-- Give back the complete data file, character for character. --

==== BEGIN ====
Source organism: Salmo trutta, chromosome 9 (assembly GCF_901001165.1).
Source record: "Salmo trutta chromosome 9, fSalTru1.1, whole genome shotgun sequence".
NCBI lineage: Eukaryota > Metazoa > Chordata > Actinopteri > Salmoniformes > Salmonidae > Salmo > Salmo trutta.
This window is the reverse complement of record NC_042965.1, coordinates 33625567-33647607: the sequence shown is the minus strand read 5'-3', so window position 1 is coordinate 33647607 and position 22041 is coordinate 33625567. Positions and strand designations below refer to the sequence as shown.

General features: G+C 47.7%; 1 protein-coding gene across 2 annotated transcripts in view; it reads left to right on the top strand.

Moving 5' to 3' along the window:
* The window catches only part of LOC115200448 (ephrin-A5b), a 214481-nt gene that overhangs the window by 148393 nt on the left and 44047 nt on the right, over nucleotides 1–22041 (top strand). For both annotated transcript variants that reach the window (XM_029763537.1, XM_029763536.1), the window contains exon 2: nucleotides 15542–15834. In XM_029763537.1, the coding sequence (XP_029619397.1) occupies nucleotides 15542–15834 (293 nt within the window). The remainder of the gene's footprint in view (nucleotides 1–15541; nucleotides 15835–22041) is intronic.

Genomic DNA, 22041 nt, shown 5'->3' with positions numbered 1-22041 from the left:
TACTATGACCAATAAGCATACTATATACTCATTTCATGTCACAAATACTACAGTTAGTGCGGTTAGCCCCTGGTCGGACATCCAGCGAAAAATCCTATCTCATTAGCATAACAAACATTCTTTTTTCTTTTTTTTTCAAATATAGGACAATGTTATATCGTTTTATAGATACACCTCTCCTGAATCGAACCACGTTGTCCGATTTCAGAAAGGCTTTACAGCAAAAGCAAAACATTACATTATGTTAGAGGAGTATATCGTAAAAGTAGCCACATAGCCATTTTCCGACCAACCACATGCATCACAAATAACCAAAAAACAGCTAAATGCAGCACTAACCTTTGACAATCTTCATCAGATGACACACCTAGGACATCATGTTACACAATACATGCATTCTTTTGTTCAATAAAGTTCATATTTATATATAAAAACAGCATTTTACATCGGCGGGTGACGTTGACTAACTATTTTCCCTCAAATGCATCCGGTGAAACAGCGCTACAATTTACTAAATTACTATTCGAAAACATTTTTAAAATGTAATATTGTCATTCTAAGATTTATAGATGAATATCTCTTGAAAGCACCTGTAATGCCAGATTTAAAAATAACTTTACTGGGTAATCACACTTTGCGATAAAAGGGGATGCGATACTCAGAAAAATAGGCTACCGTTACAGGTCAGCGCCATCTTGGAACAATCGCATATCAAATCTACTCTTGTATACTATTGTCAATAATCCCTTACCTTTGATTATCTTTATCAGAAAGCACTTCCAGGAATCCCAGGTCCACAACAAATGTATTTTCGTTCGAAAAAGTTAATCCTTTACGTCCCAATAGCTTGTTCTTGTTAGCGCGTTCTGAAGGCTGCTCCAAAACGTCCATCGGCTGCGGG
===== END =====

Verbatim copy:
Source organism: Salmo trutta, chromosome 9 (assembly GCF_901001165.1).
Source record: "Salmo trutta chromosome 9, fSalTru1.1, whole genome shotgun sequence".
NCBI lineage: Eukaryota > Metazoa > Chordata > Actinopteri > Salmoniformes > Salmonidae > Salmo > Salmo trutta.
This window is the reverse complement of record NC_042965.1, coordinates 33625567-33647607: the sequence shown is the minus strand read 5'-3', so window position 1 is coordinate 33647607 and position 22041 is coordinate 33625567. Positions and strand designations below refer to the sequence as shown.

General features: G+C 47.7%; 1 protein-coding gene across 2 annotated transcripts in view; it reads left to right on the top strand.

Moving 5' to 3' along the window:
* The window catches only part of LOC115200448 (ephrin-A5b), a 214481-nt gene that overhangs the window by 148393 nt on the left and 44047 nt on the right, over nucleotides 1–22041 (top strand). For both annotated transcript variants that reach the window (XM_029763537.1, XM_029763536.1), the window contains exon 2: nucleotides 15542–15834. In XM_029763537.1, the coding sequence (XP_029619397.1) occupies nucleotides 15542–15834 (293 nt within the window). The remainder of the gene's footprint in view (nucleotides 1–15541; nucleotides 15835–22041) is intronic.

Genomic DNA, 22041 nt, shown 5'->3' with positions numbered 1-22041 from the left:
TACTATGACCAATAAGCATACTATATACTCATTTCATGTCACAAATACTACAGTTAGTGCGGTTAGCCCCTGGTCGGACATCCAGCGAAAAATCCTATCTCATTAGCATAACAAACATTCTTTTTTCTTTTTTTTTCAAATATAGGACAATGTTATATCGTTTTATAGATACACCTCTCCTGAATCGAACCACGTTGTCCGATTTCAGAAAGGCTTTACAGCAAAAGCAAAACATTACATTATGTTAGAGGAGTATATCGTAAAAGTAGCCACATAGCCATTTTCCGACCAACCACATGCATCACAAATAACCAAAAAACAGCTAAATGCAGCACTAACCTTTGACAATCTTCATCAGATGACACACCTAGGACATCATGTTACACAATACATGCATTCTTTTGTTCAATAAAGTTCATATTTATATATAAAAACAGCATTTTACATCGGCGGGTGACGTTGACTAACTATTTTCCCTCAAATGCATCCGGTGAAACAGCGCTACAATTTACTAAATTACTATTCGAAAACATTTTTAAAATGTAATATTGTCATTCTAAGATTTATAGATGAATATCTCTTGAAAGCACCTGTAATGCCAGATTTAAAAATAACTTTACTGGGTAATCACACTTTGCGATAAAAGGGGATGCGATACTCAGAAAAATAGGCTACCGTTACAGGTCAGCGCCATCTTGGAACAATCGCATATCAAATCTACTCTTGTATACTATTGTCAATAATCCCTTACCTTTGATTATCTTTATCAGAAAGCACTTCCAGGAATCCCAGGTCCACAACAAATGTATTTTCGTTCGAAAAAGTTAATCCTTTACGTCCCAATAGCTTGTTCTTGTTAGCGCGTTCTGAAGGCTGCTCCAAAACGTCCATCGGCTGCGGG